Flashing forward to the present day, Adam Sandler’s Cobbler (I don’t care what his actual name is, he’s Cobbler from here on out) goes to work, fixes shoes, and does other things that aren’t remotely interesting. Within 90 seconds, you’ll realise just one of the film’s many fatal flaws; cobbling is the dullest job in cinematic history. In case you walked into the film thinking it would be an interesting look at fixing shoes, it isn’t. The Cobbler might get away with this if the titular character was interesting or charismatic or had a robot sidekick or literally anything else. Here comes fatal flaw #2, and I almost can’t believe I’m about to say this:
Adam Sandler gives the worst performance of his career in The Cobbler.
It seems impossible. This is the man who once played his own sister in Jack And Jill. This is the man who coasted by on goofing off with his friends in Grown Ups. The thing is, even in dreck like Grown Ups, Sandler had some charisma, no matter how little there was. In The Cobbler, he’s nothing but a mumbling frowning sad sack. I’ve seen beige carpets give livelier performances.
Soon, the side plot is introduced when Melonie Diaz’s community worker visits him with a petition to stop developers tearing down the neighbourhood. I felt strangely sick upon realising Diaz was playing Sandler’s love interest; she’s nearly twenty years younger than him, and looks younger than that. Could they not have cast somebody older-looking to avoid making Sandler look so predatory? Thankfully, Diaz and the neighbourhood plot only take up about ten minutes of the running time.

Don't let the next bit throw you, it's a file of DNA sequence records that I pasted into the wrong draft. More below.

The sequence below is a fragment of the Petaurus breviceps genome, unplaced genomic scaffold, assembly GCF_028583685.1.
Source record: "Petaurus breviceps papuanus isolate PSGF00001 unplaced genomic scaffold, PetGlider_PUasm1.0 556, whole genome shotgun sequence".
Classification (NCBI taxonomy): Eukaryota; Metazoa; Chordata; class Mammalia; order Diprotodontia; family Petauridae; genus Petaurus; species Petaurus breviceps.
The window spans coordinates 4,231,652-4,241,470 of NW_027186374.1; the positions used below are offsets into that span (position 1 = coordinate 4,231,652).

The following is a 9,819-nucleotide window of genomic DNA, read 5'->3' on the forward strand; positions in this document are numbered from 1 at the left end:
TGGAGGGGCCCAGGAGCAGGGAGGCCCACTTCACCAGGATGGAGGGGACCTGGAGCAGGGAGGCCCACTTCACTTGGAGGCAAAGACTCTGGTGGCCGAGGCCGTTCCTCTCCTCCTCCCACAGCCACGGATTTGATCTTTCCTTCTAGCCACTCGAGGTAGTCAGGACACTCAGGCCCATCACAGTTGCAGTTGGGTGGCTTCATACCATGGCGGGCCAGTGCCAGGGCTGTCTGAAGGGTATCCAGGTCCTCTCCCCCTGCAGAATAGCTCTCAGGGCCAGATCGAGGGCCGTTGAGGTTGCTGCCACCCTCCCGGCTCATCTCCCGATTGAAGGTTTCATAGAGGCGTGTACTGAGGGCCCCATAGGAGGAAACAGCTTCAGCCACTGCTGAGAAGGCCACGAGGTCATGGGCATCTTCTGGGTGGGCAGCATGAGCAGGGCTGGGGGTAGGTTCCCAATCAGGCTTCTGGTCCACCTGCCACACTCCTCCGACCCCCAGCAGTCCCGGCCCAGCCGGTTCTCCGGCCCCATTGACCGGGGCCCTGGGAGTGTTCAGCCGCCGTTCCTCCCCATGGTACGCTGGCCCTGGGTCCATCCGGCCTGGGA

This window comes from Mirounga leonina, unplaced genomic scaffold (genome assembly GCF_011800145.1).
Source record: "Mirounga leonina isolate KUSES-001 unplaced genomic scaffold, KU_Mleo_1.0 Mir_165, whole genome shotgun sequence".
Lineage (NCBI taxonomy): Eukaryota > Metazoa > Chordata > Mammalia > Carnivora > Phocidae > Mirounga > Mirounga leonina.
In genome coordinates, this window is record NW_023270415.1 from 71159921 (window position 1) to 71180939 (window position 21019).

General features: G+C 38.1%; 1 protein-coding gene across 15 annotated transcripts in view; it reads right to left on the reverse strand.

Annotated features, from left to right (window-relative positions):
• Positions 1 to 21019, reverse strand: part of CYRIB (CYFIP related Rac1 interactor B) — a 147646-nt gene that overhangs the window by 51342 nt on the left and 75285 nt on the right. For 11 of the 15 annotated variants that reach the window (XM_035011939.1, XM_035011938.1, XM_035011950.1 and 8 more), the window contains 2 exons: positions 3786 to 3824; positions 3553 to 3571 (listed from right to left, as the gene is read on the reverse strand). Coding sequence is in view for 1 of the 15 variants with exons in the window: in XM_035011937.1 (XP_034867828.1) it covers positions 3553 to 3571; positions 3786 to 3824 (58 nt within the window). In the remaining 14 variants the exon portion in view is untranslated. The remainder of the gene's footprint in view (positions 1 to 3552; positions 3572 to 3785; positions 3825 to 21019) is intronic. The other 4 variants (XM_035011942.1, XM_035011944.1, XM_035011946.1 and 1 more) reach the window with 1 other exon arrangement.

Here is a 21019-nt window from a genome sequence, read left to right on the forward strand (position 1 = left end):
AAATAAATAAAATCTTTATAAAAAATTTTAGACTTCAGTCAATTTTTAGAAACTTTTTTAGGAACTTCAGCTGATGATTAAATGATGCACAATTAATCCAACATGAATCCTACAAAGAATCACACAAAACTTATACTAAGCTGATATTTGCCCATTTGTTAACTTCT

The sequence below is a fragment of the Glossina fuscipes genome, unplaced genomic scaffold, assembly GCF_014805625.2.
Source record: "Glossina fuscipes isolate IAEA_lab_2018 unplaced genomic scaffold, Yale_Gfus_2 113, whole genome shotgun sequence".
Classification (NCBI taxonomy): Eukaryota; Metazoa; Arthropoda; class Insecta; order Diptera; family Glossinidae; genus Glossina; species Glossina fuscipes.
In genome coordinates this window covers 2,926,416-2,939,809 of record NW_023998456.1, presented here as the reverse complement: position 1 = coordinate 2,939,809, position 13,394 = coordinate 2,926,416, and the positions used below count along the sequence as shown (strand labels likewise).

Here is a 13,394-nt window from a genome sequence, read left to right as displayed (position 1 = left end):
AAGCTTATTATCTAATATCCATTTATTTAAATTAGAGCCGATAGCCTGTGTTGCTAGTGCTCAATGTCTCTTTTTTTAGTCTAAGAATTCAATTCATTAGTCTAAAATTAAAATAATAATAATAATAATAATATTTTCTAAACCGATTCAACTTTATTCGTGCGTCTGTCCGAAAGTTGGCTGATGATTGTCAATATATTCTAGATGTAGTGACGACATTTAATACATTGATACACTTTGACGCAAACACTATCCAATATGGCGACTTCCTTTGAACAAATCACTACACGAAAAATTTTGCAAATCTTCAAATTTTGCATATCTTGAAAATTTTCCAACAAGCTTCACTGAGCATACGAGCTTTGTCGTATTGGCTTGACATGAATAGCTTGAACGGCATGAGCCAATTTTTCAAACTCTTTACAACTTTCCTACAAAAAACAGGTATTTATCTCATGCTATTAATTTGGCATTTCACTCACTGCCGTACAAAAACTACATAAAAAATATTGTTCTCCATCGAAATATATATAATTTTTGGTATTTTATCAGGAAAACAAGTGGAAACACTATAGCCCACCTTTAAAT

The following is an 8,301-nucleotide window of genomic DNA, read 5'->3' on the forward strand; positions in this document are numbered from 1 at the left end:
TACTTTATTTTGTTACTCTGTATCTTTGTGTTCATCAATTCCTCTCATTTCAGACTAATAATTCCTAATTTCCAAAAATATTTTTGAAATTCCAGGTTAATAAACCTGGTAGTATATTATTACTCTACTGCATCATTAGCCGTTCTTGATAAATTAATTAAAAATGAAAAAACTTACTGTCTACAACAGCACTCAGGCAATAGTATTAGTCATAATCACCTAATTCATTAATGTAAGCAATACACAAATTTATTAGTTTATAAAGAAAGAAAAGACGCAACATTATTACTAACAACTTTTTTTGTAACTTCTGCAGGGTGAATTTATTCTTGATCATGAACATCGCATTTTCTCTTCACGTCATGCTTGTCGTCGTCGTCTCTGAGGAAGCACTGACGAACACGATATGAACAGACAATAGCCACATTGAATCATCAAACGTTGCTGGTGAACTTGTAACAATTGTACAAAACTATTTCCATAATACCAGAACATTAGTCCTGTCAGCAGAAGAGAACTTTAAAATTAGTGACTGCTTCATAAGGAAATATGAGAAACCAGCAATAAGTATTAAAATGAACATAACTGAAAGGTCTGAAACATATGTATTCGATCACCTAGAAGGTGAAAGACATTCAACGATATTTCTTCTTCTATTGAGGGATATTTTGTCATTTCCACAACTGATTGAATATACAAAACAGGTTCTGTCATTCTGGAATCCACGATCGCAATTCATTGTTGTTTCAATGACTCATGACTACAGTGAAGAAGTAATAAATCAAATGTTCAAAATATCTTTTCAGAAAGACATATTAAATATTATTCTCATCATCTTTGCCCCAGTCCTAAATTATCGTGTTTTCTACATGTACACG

After fifteen minutes and zero laughs, Method Man shows up as an angry thug threatening Cobbler to work faster. While this starts the film’s racist streak, at least Method Man livens things up a little bit. Noticing they wear the same size shoe, Cobbler tries on Method Man’s shoes and transforms into the rap sensation, in a scene so lame and over-the-top, it provided the film’s sole laugh. Sadly, the humour died in excruciating pain seconds later when Cobbler tried on lots of shoes, turning into a different whacky persona each time. I laughed more during Reign Over Me, Sandler’s 9/11 film, than I did during this sequence.
Once Cobbler discovers this amazing power, he tests it out with one of the creepiest scenes this side of a snuff film. Dressing as an elderly Indian man, Cobbler goes next door to visit his only friend, (a friendly barber played by Steve Buscemi), laughs a few times, stares with the eyes of an axe murderer, and leaves. I had nightmares for days.